In the first two films in the series, the creatures are only called “xenomorphs” once, by Lieutenant Gorman (William Hope) in Aliens. This happens in the first act of the film, when Gorman is briefing the colonial marines on the upcoming operation. For fans to assume that Gorman is using some proper scientific term when he calls them that is such a misreading of that scene.
Gorman is not a scientist or any kind of expert on aliens; he’s a stiff, untested young military officer, an officious putz. This is crucial to Cameron’s post-Vietnam satire of the U.S. military. It will soon become evident that Gorman doesn’t know what he’s talking about. As this amusingly rigorous (and 100% correct) Arstechnica article from 2014 takes pains to detail, “xenomorph” is not a technical term. Despite the academic ring to it, all it means is “alien lifeform” in pseudo-Greek. It doesn’t describe anything specific about the creatures; it’s vague and in fact rather unscientific.
What the use of “xenomorph” really represents is military jargon, like “collateral damage” or “asset.” No doubt Gorman got the term from reading reports from his superiors. Calling the creatures “xenomorphs” instead of using more plain language is his bureaucratic way of making the target more abstract, or deemphasizing the violence of the operation.
It also represents his effort to impose meaning on the unknown. Within the story, little is known of the creatures, after all, and what is known has been suppressed by the Company.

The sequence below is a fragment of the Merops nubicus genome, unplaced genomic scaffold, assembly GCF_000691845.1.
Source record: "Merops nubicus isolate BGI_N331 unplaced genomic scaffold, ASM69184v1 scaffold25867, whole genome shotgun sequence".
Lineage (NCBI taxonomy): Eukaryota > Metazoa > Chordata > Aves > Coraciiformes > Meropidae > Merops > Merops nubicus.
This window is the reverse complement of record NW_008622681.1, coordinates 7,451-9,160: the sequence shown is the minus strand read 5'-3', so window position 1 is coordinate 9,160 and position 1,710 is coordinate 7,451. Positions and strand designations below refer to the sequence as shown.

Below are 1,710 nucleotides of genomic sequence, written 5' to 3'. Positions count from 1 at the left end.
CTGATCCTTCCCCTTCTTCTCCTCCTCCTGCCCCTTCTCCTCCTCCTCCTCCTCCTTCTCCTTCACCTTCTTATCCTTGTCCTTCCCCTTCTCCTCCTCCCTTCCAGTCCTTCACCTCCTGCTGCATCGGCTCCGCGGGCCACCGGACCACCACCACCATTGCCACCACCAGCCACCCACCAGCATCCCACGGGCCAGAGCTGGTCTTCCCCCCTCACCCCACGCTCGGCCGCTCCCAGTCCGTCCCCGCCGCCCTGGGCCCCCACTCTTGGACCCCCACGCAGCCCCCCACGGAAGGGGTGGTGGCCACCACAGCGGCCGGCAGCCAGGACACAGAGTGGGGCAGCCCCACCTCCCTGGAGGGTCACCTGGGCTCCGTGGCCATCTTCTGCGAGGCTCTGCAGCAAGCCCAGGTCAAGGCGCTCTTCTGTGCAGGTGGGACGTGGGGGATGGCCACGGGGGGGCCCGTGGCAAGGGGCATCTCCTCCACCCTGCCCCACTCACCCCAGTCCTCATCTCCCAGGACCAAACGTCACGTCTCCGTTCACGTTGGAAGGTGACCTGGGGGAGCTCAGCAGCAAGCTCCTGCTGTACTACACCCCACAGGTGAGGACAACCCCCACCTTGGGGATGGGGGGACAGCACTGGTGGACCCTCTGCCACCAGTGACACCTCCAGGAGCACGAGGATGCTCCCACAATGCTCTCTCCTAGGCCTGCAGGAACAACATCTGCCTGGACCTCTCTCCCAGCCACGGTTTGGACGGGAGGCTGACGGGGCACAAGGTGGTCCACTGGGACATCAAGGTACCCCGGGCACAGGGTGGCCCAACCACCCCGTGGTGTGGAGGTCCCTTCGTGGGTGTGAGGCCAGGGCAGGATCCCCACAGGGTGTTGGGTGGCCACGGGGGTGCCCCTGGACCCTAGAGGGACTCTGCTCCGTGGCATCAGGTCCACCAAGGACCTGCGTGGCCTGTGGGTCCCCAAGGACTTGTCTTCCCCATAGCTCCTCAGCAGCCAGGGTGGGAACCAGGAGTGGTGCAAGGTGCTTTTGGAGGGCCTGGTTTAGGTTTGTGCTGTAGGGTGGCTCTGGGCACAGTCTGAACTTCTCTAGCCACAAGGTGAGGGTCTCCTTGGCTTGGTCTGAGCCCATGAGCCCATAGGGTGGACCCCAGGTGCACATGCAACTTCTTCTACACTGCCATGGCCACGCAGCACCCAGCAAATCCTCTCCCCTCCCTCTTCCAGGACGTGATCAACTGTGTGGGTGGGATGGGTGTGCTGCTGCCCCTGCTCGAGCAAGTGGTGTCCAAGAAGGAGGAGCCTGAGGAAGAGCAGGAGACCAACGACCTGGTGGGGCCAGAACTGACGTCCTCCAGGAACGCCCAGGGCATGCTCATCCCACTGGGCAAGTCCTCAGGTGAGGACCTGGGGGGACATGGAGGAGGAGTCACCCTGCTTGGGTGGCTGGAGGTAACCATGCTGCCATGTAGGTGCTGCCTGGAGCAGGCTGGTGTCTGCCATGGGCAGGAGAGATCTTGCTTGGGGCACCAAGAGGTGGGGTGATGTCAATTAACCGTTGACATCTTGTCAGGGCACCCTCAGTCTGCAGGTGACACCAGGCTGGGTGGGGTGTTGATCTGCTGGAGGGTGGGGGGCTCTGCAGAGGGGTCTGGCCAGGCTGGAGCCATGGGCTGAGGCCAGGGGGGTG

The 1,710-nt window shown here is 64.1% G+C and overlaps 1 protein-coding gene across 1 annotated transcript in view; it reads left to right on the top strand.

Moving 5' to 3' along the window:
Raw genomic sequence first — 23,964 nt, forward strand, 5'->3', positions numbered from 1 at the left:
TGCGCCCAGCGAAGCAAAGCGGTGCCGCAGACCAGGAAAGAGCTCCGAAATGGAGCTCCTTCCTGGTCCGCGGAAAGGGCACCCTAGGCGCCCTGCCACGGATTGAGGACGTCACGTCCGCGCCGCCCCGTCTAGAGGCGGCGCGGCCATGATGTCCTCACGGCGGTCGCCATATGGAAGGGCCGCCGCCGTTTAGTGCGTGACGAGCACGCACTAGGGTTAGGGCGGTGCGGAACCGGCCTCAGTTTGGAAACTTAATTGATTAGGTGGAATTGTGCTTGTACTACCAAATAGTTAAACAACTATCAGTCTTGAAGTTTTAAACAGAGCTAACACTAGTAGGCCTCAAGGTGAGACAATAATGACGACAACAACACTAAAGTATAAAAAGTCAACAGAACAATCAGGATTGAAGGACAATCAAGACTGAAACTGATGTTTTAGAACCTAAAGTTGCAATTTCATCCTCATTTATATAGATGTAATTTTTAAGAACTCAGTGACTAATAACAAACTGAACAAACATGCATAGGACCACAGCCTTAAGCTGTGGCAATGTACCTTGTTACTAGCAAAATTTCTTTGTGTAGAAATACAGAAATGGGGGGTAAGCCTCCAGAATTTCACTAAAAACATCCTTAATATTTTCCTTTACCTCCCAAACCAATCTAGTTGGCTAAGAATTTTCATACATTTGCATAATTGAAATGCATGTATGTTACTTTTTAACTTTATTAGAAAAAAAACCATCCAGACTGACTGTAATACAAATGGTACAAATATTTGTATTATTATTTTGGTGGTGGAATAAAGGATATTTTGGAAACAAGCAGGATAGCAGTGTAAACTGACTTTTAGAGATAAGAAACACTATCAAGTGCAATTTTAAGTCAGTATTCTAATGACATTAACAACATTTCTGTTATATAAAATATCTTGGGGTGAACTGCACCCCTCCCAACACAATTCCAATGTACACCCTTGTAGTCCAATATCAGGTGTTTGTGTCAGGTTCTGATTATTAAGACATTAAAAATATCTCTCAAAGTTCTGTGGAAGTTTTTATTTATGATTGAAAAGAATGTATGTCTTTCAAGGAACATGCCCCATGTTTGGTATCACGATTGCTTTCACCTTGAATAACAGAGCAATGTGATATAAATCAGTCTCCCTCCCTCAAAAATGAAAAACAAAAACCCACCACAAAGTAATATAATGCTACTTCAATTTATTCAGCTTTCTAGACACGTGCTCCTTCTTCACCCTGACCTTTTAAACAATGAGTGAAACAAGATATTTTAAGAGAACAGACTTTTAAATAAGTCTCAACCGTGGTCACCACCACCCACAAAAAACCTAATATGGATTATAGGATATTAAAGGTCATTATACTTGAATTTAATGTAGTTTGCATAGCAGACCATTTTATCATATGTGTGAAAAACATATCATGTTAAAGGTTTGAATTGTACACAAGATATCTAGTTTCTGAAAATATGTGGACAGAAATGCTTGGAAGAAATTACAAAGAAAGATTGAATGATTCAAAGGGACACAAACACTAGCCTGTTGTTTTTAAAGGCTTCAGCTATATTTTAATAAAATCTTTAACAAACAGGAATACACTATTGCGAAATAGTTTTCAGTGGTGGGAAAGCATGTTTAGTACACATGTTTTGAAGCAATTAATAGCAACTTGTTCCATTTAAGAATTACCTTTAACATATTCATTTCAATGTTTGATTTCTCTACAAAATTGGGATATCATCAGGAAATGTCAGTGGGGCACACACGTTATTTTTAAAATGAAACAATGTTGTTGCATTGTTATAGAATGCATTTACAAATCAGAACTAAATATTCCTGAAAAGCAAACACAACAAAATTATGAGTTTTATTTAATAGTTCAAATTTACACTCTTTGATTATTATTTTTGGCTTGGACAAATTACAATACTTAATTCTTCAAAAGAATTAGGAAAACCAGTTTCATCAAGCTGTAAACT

And it sets him apart from the common troops, who call the creatures “bugs.” It’s Gorman’s strained effort to appear more educated and highfalutin’ than the grunts.
So, in all ways, that line is a satire of the military mentality, not an indication of anything technical or conclusive about the aliens. It’s a joke about the hubris and the cluelessness of the military forces — who are soon to get their “asses kicked,” in the immortal words of Private Hudson. Understanding this incompetence and impotence — despite how tempting it is to see the marines, who are so well-written by Cameron, as sympathetic badasses — is vital to understanding the story’s Vietnam analogy.
All of this was readily apparent to me even when I was 16. It baffles me that there’s ever been any confusion over it.
Look, I realize why fans want names for things. I remember wishing I could know all the names of all the creatures in the background of Jabba the Hutt’s palace when I was a kid. And though fan investment and fan gatekeeping can sometimes be incredibly toxic (like it is with the Star Wars culture wars), it can also be really nice and wholesome for fans to care so much about a story or a series that they influence the storytelling or, in this case, the nomenclature.